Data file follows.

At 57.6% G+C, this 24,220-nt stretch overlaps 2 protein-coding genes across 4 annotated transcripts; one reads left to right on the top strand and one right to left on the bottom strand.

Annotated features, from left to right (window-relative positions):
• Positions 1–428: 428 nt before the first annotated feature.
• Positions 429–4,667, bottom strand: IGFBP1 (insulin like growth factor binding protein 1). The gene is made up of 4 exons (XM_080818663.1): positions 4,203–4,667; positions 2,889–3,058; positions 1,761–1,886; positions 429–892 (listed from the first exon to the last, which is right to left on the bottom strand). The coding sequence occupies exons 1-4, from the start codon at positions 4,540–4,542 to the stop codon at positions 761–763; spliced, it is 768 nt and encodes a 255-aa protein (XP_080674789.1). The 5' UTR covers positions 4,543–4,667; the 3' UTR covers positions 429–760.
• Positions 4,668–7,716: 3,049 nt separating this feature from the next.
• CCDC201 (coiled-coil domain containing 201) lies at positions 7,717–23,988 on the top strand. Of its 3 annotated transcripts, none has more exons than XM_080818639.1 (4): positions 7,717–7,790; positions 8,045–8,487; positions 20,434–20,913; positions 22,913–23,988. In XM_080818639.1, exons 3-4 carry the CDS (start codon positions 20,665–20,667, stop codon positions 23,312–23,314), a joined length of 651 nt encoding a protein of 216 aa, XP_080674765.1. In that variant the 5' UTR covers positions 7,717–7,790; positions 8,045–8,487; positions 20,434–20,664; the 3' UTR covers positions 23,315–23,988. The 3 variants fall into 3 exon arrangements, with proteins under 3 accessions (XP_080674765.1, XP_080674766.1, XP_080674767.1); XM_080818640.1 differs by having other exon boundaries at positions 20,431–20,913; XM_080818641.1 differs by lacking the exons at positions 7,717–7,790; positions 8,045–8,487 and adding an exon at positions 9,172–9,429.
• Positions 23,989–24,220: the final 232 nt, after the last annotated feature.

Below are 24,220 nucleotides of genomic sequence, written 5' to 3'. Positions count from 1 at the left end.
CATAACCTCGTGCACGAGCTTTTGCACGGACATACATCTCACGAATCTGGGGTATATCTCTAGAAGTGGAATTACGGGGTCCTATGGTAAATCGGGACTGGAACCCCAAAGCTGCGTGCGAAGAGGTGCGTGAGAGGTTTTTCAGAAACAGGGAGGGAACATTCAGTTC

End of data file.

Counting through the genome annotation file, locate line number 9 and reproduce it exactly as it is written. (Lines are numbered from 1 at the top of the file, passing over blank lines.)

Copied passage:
CATAACCTCGTGCACGAGCTTTTGCACGGACATACATCTCACGAATCTGGGGTATATCTCTAGAAGTGGAATTACGGGGTCCTATGGTAAATCGGGACTGGAACCCCAAAGCTGCGTGCGAAGAGGTGCGTGAGAGGTTTTTCAGAAACAGGGAGGGAACATTCAGTTC